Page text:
Australian universities and institutes pledge transparency on animal research

Thirty research institutions and organisations are among the first in Australia to pledge greater transparency in animal research.

Signatories of the Openness Agreement on Animal Research and Teaching in Australia include the CSIRO, several universities and medical research institutes. 

The announcement – at this week’s Australian and New Zealand Council for the Care of Animals in Research and Teaching (ANZCCART) conference in Adelaide, South Australia – sees Australia join a growing list of countries working towards greater accountability in animal research.

Dr Malcolm France, a veterinarian who has worked in animal research and facility management, convenes the ANZCCART Openness Agreement working group.

France tells Cosmos: “The primary goal is to try and demystify animal research and perhaps correct some of the misunderstandings about it. And allow the public to be in the best position to make up their own mind.”

Animals are used in a wide range of different types of scientific research in Australia and other countries, encompassing everything from the use of rats and mice in medical research, agricultural field trials and observational studies.

Research involving animals is approved by Animal Ethics Committees within research institutions. Researchers must apply the ‘3Rs’ – showing there is no alternative to the use of animals (‘replacement’), the minimum number of animals are used (‘reduction’) and methods minimise harm and support animals wellbeing (‘refinement’). 

All animal research activities are covered by the Australian code for the care and use of animals for scientific purposes, developed and published by the National Health and Medical Research Council and relevant state or territory animal welfare laws.

France says the Australian Openness Agreement is closely modelled on an approach pioneered by the United Kingdom in 2014 in response to decades of controversy over animal testing and research.

“In the early 2010s, [the UK] began to notice, through public opinion polling, evidence of a steady decline in public acceptance of animal research,” France says.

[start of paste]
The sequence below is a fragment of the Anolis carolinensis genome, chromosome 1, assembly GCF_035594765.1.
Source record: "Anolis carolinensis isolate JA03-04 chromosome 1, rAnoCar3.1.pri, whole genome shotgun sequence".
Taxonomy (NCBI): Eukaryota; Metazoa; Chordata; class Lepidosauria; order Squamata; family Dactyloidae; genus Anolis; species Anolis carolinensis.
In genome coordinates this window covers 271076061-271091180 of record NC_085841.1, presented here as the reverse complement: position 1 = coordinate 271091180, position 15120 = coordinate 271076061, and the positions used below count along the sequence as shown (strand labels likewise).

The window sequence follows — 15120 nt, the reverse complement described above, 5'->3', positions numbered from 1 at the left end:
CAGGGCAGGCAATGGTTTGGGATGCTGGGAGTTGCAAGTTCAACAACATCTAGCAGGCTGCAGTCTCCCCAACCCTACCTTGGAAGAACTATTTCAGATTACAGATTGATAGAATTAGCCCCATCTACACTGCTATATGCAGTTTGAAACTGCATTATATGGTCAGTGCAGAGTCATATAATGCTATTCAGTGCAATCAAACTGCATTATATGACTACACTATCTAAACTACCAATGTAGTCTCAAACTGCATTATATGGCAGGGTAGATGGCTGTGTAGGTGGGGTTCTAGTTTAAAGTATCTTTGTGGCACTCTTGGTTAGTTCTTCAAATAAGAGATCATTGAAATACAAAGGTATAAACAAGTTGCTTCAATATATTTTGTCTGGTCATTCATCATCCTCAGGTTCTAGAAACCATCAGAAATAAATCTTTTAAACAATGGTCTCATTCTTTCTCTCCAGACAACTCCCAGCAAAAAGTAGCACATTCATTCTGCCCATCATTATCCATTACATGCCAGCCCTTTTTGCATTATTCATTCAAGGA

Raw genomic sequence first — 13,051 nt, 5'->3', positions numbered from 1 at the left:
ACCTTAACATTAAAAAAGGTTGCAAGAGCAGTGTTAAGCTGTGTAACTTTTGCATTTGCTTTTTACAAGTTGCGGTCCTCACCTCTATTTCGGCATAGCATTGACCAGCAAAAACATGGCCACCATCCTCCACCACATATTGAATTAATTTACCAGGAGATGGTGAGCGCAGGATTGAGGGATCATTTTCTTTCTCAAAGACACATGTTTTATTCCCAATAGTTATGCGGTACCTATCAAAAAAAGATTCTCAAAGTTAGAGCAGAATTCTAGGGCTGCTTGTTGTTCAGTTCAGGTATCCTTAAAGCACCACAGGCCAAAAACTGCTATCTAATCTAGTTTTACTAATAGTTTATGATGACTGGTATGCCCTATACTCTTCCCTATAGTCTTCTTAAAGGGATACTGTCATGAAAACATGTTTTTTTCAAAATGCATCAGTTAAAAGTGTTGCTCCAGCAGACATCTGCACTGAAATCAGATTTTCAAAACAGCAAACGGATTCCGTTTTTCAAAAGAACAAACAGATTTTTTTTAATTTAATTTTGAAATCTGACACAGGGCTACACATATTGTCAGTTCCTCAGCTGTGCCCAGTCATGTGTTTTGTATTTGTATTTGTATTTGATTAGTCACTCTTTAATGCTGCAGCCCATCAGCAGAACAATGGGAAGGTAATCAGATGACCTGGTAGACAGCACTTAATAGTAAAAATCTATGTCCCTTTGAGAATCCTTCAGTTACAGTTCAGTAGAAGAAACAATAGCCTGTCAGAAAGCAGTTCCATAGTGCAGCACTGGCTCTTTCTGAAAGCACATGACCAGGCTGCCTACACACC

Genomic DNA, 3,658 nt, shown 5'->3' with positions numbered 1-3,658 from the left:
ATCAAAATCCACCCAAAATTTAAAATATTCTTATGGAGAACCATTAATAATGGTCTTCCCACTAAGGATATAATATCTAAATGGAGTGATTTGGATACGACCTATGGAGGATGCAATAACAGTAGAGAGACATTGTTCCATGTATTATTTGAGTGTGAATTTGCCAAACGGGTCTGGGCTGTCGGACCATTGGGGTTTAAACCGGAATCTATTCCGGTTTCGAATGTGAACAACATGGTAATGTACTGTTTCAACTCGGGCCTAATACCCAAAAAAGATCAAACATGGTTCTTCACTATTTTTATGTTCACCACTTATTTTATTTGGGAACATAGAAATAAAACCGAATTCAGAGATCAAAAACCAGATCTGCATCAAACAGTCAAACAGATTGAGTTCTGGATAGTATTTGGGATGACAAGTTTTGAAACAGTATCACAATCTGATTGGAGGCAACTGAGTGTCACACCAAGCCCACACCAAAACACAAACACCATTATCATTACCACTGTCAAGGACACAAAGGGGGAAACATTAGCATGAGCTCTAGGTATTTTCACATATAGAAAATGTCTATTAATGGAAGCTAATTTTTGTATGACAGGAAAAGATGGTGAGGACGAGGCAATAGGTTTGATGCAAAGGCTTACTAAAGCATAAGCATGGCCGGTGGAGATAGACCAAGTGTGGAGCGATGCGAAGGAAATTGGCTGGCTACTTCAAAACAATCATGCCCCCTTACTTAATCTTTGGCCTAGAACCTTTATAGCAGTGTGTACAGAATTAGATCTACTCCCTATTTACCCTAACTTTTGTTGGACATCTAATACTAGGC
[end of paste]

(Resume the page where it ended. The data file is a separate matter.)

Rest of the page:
“So the scientific community decided they needed to rethink the low profile approach. And after going through some fairly extensive public consultation, and consultation within the research community, they decided to do a 180 turnaround.” 

The UK model invites organisations to make a voluntary public pledge to greater openness and transparency in animal research.

Eight other countries – including New Zealand, Germany, Switzerland and other European countries – have since adopted a similar approach. 

“The Openness Agreement is a tried and tested model,” France says.

He says the announcement is the result of three years of careful work and engagement with institutions that use animals in research as well as animal rights and welfare organisations.

The overarching goals are to inform the broader community about how and why animals are used in research.

A 2022 survey of Australian attitudes to animal research by the University of Adelaide, for ANZCCART, found a majority care about the use of animals but don’t feel well informed about the system.

France says in addition to increasing public understanding and responding to animal welfare concerns, there are good reasons for greater transparency relating to greater accountability for public and philanthropic funding, and ensuring ethical and legal controls relating to animal care are being followed.

Inaugural signatories include AstraZeneca, Australian BioResources, Centenary Institute, CSIRO, Elanco, Garvan Institute of Medical Research, Heart Research Institute, James Cook University, LaTrobe University, Macquarie University, Melbourne Polytechnic, Telethon Kids Institute, University of Newcastle, University of South Australia, University of Wollongong, Victoria University and the Walter and Eliza Hall Institute of Medical Research.

Organisations supporting the agreement include the Australian Academy of Science, the Australian Veterinary Association and the RSPCA Australia.

The first public reports under the initiative are expected in a year.

“I see this is the beginning of a journey. We are looking at a fairly major change in the way the scientific community has engaged with a broader community about animal research,” France says. 

“I think we have to understand that in many cases, they will want to take this cautiously, and move in small steps. But it’s ongoing progress and commitment that we’re looking for.”

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